With its firm texture and nutty flavor, black-eyed peas make a yummy side dish and a hearty addition to any soup or stew. But if you're like most people, especially if you're from the South, you may only enjoy these tiny legumes on New Year's Day for a little extra luck for the year to come. There's nothing wrong with starting your year off with some black-eyed peas, but including these black eyed beans in your diet more often may also benefit your health.
Black-Eyed Peas Nutrition
When it comes to packing in nutrition, you really can't go wrong with beans, including the super nutrient-rich, black-eyed beans. These savory legumes are an excellent source of complex carbs, fiber and many essential vitamins and minerals. Beans like black-eyed peas are so full of good nutrition that they're considered both a protein food and a vegetable.
- 160 calories
- 5 grams of protein
- 34 grams of carbs
- 8 grams of fiber
- 16 percent of the daily value (DV) for calcium
- 10 percent of the DV for iron
- 20 percent of the DV for magnesium
- 15 percent of the DV for zinc
- 24 percent of the DV for copper
- 41 percent of the DV for manganese
- 52 percent of the DV for folate
- 44 percent of the DV for vitamin A
- 37 percent of the DV for vitamin K
Canned Beans for Convenience
The black-eyed peas nutrition of canned varieties may be a little different than when you prepare the beans yourself. Check the label of your favorite brand to compare the nutrition facts.
- 185 calories
- 11 grams of protein
- 33 grams of carbs
- 8 grams of fiber
- 4 percent of the DV for calcium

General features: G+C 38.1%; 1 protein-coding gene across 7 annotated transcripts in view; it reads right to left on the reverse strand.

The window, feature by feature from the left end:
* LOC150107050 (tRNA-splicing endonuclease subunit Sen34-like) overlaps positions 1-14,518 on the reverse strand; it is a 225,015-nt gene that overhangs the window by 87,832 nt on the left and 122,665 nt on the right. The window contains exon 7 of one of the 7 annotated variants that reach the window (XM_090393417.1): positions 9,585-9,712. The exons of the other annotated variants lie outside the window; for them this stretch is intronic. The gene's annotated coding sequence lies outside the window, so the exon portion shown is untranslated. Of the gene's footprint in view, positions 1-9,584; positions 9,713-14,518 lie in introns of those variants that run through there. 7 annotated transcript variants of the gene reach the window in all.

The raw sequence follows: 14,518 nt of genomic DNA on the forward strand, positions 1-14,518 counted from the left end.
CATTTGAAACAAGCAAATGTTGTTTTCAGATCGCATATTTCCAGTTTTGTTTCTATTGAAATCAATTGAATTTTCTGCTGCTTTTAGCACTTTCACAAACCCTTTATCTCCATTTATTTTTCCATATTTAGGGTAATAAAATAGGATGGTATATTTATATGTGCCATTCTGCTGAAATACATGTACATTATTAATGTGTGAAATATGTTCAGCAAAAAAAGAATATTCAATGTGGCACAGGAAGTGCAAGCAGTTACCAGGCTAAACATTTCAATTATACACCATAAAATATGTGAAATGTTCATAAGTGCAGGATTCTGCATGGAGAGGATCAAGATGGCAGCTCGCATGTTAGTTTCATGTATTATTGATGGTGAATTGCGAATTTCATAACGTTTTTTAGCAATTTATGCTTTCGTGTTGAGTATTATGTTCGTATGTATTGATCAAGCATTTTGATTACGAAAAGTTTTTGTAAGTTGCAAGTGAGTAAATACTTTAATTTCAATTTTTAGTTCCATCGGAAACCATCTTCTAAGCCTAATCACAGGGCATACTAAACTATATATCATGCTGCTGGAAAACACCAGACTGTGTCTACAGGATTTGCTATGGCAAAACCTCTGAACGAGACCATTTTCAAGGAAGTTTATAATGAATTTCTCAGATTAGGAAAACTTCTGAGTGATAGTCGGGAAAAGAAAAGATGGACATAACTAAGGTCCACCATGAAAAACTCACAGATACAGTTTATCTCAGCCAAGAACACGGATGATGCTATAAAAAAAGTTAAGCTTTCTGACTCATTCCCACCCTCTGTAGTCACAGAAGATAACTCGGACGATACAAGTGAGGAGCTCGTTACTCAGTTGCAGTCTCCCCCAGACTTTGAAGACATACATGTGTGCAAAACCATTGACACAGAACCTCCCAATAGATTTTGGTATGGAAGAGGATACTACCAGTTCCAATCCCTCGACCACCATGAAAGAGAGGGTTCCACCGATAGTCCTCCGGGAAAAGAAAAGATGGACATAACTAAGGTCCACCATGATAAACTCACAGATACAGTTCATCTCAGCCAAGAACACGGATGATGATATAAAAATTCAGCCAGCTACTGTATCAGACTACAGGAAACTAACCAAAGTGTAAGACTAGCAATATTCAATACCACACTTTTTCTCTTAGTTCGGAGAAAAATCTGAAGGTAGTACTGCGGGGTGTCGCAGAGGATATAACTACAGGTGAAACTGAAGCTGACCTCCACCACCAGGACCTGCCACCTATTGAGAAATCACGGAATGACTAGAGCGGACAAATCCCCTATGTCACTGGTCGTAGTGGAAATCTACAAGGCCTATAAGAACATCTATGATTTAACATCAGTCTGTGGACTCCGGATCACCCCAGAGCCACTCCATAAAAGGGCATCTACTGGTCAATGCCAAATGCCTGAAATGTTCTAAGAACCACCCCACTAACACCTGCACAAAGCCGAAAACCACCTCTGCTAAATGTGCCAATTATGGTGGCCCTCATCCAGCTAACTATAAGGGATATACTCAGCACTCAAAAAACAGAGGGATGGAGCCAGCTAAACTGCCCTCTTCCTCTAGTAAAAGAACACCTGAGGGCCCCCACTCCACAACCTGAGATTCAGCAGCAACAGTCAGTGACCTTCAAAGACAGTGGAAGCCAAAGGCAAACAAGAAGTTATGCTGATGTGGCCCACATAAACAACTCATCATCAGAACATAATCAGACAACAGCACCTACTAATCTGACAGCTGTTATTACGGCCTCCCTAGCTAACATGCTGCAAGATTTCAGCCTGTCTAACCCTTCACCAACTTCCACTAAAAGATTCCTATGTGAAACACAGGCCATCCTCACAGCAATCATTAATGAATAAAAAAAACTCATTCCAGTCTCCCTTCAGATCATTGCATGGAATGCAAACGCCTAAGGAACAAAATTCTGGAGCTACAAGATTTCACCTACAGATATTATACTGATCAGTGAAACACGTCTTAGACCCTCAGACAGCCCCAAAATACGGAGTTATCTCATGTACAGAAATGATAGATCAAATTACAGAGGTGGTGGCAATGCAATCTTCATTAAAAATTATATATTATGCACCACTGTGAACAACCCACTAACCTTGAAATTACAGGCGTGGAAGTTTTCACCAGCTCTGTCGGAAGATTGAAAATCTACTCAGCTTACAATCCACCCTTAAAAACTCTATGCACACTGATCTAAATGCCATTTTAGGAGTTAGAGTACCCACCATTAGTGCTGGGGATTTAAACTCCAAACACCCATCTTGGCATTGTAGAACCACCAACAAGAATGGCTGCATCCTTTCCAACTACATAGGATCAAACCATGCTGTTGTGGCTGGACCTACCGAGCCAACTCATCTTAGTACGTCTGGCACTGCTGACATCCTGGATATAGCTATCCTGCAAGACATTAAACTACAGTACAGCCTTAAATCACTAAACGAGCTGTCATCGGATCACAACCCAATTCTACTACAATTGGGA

- 13 percent of the DV for iron
- 16 percent of the DV for magnesium
- 15 percent of DV for zinc
- 31 percent of the DV for copper
- 30 percent of the DV for manganese
- 31 percent of the DV for folate
- 1 percent of the DV for vitamin A
Whether you prepare your black-eyed peas yourself or used a canned variety, you're packing in a powerful nutritional punch.
Too much sodium in your diet increases your risk of developing high blood pressure and of having a stroke or heart attack. The American Heart Association says you should try to limit your daily intake of sodium to 1,500 milligrams a day.
The canned version of black-eyed peas meets nearly half the recommended sodium amount. If you're short on time, canned beans are convenient, but for a healthier option look for low-sodium versions, which have about 240 milligrams of sodium per cup, or about 10 percent of the DV.
Closer Look at Protein
Protein is an essential nutrient found in every cell, organ and tissue in your body. The recommended dietary allowance for protein is 46 grams a day for women and 56 grams a day for men. While most Americans get more than enough protein in their diet, it's usually from the same sources. For better health and nutrient intake, the Dietary Guidelines suggests that you vary your protein sources and include more nonmeat varieties.